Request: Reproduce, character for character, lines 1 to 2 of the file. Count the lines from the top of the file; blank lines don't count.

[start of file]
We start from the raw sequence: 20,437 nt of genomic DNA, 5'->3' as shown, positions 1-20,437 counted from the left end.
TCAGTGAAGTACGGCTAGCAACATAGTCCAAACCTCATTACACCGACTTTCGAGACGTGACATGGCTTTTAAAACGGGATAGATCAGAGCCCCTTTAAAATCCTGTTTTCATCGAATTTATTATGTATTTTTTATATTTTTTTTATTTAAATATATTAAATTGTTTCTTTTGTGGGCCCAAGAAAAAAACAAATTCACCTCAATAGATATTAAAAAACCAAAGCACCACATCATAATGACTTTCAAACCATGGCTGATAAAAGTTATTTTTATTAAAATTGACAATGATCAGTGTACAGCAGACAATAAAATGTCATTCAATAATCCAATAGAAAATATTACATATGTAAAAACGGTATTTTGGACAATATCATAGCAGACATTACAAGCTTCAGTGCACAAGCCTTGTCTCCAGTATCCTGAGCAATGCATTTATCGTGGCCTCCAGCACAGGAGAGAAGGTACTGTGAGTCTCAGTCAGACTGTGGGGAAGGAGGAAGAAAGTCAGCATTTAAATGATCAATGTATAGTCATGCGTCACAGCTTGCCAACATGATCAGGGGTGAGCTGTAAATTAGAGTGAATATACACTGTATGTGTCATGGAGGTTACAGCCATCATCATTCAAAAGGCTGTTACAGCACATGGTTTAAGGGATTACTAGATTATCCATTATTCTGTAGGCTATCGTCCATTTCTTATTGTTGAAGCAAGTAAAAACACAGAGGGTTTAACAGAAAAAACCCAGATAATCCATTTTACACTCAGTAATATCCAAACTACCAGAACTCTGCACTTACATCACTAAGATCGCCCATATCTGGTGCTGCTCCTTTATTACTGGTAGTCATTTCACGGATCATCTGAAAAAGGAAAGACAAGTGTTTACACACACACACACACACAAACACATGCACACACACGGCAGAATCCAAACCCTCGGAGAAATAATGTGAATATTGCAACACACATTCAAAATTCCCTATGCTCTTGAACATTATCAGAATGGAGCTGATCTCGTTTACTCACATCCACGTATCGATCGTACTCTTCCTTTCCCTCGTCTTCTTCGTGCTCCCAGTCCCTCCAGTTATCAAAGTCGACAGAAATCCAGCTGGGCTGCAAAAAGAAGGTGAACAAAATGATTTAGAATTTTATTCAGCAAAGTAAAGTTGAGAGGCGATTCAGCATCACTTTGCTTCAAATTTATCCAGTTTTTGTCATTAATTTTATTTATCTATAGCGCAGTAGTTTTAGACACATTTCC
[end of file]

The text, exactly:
We start from the raw sequence: 20,437 nt of genomic DNA, 5'->3' as shown, positions 1-20,437 counted from the left end.
TCAGTGAAGTACGGCTAGCAACATAGTCCAAACCTCATTACACCGACTTTCGAGACGTGACATGGCTTTTAAAACGGGATAGATCAGAGCCCCTTTAAAATCCTGTTTTCATCGAATTTATTATGTATTTTTTATATTTTTTTTATTTAAATATATTAAATTGTTTCTTTTGTGGGCCCAAGAAAAAAACAAATTCACCTCAATAGATATTAAAAAACCAAAGCACCACATCATAATGACTTTCAAACCATGGCTGATAAAAGTTATTTTTATTAAAATTGACAATGATCAGTGTACAGCAGACAATAAAATGTCATTCAATAATCCAATAGAAAATATTACATATGTAAAAACGGTATTTTGGACAATATCATAGCAGACATTACAAGCTTCAGTGCACAAGCCTTGTCTCCAGTATCCTGAGCAATGCATTTATCGTGGCCTCCAGCACAGGAGAGAAGGTACTGTGAGTCTCAGTCAGACTGTGGGGAAGGAGGAAGAAAGTCAGCATTTAAATGATCAATGTATAGTCATGCGTCACAGCTTGCCAACATGATCAGGGGTGAGCTGTAAATTAGAGTGAATATACACTGTATGTGTCATGGAGGTTACAGCCATCATCATTCAAAAGGCTGTTACAGCACATGGTTTAAGGGATTACTAGATTATCCATTATTCTGTAGGCTATCGTCCATTTCTTATTGTTGAAGCAAGTAAAAACACAGAGGGTTTAACAGAAAAAACCCAGATAATCCATTTTACACTCAGTAATATCCAAACTACCAGAACTCTGCACTTACATCACTAAGATCGCCCATATCTGGTGCTGCTCCTTTATTACTGGTAGTCATTTCACGGATCATCTGAAAAAGGAAAGACAAGTGTTTACACACACACACACACACAAACACATGCACACACACGGCAGAATCCAAACCCTCGGAGAAATAATGTGAATATTGCAACACACATTCAAAATTCCCTATGCTCTTGAACATTATCAGAATGGAGCTGATCTCGTTTACTCACATCCACGTATCGATCGTACTCTTCCTTTCCCTCGTCTTCTTCGTGCTCCCAGTCCCTCCAGTTATCAAAGTCGACAGAAATCCAGCTGGGCTGCAAAAAGAAGGTGAACAAAATGATTTAGAATTTTATTCAGCAAAGTAAAGTTGAGAGGCGATTCAGCATCACTTTGCTTCAAATTTATCCAGTTTTTGTCATTAATTTTATTTATCTATAGCGCAGTAGTTTTAGACACATTTCC